And all I can do is say a prayer.
Tonight, I sit far away from the Sunshine State, praying for some kind of divine mercy upon my Floridian kith and kin. For leniency from On High. Supernatural forbearance. For Grace from heaven itself.
I love you, Florida. May the Almighty shed his grace on thee.
In God We Trust.
PMc - September 29, 2022 7:20 am
I’m praying for Mercy too. I have family and friends in Ian’s path and so far we are hearing everyone is safe. I lived in “Hurricane Alley” for a short time…a very short time!
Peace and Love to all Floridians from Birmingham🙏♥️
Ed (Bear) - September 29, 2022 8:24 am
Amen Sean, Amen… when one suffers we all suffer. In God we trust.
Patricia Parrish-Lewis - September 29, 2022 8:39 am
flkatmom - September 29, 2022 8:42 am
Amen Sean, sending love and prayers out from Orlando for you & all of our Florida brothers & sisters throughout this great state!
Debbie - September 29, 2022 8:52 am
Lamentations 3: 21-23
“But this I call to mind and therefore I have hope: the steadfast love of the Lord never ceases; His mercies never come to an end; they are new every morning; great is your faithfulness.”
Lauree - September 29, 2022 12:14 pm
Donna Wallerstein - September 29, 2022 8:54 am
As a Former Floridian that weathered through Jean, Francis, Wilma, Andrew, and countless others, I still harbor at minimum, 3 cases of water and a freezer that could feed a small army, even though I no longer live in an area that has any effects from hurricanes (Austin, TX). I am curious if you do the same? I wonder if it’s a product of shell shock or just we know what could happen if we don’t stay prepared for anything.
Janie F. - September 29, 2022 8:59 am
We are in Central Fl between Legoland & Disney World. I spent a lot of yesterday on the back screened in porch of my aunt & uncle’s house watching the trees dance and listening to the wind gusts. It was scary & fascinatingly beautiful at the same time. It’s now 5am & the wind is still whipping bad. We hope our 1984 double wide has held up through the storm. Whatever happens to our home we are grateful to have a safe place to ride out the storm. God is with us.
Ann - September 29, 2022 9:17 am
Thank you…we need every bit of help…And prayers
Lucretia - September 29, 2022 9:25 am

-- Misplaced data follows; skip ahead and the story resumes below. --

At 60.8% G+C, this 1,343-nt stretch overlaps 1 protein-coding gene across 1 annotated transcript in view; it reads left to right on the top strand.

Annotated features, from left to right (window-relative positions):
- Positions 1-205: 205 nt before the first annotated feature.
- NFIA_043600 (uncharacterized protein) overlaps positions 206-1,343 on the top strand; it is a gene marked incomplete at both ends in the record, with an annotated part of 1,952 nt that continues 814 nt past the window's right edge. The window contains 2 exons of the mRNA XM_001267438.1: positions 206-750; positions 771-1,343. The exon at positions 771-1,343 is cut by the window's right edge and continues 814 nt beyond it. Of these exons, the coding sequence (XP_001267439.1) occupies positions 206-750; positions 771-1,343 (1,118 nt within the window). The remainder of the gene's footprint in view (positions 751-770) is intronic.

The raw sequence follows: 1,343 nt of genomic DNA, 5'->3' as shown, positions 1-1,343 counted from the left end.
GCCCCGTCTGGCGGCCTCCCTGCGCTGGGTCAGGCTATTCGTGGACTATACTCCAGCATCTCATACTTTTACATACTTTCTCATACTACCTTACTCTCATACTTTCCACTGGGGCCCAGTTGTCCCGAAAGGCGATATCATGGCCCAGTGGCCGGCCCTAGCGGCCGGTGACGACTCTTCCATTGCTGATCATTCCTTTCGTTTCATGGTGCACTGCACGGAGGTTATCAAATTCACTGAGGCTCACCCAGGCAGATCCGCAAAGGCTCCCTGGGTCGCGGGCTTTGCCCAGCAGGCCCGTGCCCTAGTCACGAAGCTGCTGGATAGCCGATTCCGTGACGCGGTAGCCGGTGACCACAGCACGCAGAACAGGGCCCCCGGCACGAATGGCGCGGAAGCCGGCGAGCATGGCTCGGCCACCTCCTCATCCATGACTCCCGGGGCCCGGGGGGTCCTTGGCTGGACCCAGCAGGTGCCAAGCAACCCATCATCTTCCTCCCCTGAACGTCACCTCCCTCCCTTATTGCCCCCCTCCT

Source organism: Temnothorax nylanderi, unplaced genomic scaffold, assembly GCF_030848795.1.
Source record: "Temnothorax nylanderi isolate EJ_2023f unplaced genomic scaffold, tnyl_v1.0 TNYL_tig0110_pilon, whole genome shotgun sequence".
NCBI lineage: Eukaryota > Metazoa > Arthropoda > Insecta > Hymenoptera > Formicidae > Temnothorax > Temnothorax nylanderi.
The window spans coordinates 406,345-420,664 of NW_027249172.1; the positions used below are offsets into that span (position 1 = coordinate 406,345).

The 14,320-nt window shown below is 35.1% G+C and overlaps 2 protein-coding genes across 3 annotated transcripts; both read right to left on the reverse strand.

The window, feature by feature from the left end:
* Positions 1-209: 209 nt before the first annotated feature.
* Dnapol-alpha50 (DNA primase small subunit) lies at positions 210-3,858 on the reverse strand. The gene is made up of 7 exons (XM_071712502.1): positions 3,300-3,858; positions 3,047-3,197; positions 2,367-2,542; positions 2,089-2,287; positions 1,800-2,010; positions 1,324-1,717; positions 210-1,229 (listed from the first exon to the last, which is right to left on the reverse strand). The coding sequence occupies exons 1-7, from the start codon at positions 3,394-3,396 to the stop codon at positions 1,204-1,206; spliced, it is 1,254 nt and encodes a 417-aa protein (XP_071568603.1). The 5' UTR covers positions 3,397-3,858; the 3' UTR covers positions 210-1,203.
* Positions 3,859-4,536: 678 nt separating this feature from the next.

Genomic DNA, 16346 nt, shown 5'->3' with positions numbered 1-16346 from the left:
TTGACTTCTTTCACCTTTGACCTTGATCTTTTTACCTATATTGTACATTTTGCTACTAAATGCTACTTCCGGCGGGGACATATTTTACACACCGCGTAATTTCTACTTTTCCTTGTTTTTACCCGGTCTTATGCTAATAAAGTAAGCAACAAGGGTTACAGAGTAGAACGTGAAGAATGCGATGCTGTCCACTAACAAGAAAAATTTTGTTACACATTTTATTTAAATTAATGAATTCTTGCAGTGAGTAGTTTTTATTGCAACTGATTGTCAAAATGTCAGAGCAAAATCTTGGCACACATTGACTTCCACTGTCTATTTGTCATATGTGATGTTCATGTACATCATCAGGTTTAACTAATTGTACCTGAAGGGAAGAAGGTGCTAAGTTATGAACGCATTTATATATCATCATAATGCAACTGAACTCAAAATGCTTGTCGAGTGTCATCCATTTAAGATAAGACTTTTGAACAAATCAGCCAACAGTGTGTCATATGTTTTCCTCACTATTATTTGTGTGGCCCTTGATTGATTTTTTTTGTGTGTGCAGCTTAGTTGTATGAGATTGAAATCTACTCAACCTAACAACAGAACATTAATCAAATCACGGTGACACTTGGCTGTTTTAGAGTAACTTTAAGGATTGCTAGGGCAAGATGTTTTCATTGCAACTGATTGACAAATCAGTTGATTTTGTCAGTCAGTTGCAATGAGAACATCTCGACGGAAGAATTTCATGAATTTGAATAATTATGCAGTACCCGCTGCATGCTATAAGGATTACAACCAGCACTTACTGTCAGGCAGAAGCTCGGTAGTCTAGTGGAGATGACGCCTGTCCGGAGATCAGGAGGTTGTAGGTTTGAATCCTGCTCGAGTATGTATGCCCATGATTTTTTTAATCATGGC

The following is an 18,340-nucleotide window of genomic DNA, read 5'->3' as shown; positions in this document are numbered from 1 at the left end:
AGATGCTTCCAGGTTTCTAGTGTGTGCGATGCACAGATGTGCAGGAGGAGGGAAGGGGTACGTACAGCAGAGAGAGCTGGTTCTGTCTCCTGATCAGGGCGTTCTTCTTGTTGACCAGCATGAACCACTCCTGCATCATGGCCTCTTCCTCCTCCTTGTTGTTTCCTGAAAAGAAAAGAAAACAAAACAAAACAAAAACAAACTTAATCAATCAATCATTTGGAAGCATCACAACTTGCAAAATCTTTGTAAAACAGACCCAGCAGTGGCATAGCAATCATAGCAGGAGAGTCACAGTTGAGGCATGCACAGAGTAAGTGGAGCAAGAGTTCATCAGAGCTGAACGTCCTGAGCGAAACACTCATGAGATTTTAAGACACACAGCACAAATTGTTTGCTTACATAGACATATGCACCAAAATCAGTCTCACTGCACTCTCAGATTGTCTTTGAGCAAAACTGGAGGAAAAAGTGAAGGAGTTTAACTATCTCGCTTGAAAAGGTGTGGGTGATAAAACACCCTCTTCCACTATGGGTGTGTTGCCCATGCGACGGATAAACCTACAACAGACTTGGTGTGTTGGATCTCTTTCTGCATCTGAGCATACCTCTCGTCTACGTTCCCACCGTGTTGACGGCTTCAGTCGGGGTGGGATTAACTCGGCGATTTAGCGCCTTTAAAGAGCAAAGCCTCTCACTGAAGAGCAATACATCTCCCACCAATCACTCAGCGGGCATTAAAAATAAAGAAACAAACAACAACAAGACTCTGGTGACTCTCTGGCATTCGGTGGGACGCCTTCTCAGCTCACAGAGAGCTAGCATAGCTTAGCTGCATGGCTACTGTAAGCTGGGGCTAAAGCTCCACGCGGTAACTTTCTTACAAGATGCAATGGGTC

In God we trust and find our hope now and for all eternity.
Te - September 29, 2022 10:24 am
Earth is a violent planet. The weather would discourage any alien visitor because they would not believe anything could survive our weather. Yet we do, and it joins us with compassion and determination and makes politics moot. Survival makes most conflicts moot. Because there’s one thing about Americans. When it counts, we come together to help. God bless America and shield Florida.
Valerie Benton - September 29, 2022 10:46 am
Melanie Bontrager - September 29, 2022 10:49 am
I have only recently stumbled upon your writings but I love your honesty, grit and humor. I live on a quiet, little lake in rural Polk county Florida. We had a flee our 100 year old home and I am anxiously awaiting daylight to make my return. Thank you for your writing and most importantly your prayers.
Rebecca McArthur Lee - September 29, 2022 10:57 am
Downgraded, but waiting for TS Ian to go by here on the Space Coat in Titusville near zkennedy Space Center. No power, but generator cranking. God bless all. Hey, rain is wer, hahaha.Thank you for writing this and sending your support. I love reading your stories. You are blessed in so many ways.
Debbie Boyd - September 29, 2022 10:59 am
Love this! Florida has MY heart too, although I am a native Mississippian. My heart hurts too.
Diana - September 29, 2022 11:08 am
Thank you for the thoughts and prayers. Currently, sitting without power, but thankful for the roof over my head. Still waiting for checkins from family and friends further south than I am. Prayers for all.
Julie Hall - September 29, 2022 11:27 am
Prayers for Florida and prayers for you!
Ellen C. - September 29, 2022 11:33 am
Sean, we are all praying along with you, for our family ,friends and all in the path of this horrendous storm,
Pondcrane - September 29, 2022 11:36 am
Florida Loves You, Sean and so do I
Ruth - September 29, 2022 12:13 pm
Always so many thoughtful comments that I love to read. Especially loved Ed(bear) and Debbie. Praying for those in harms way.
Alice Cunningham - September 29, 2022 12:20 pm
I have never lived in Florida, a beautiful place to visit, but prayers continue especially for grandsons with multiple dogs in animal shelter.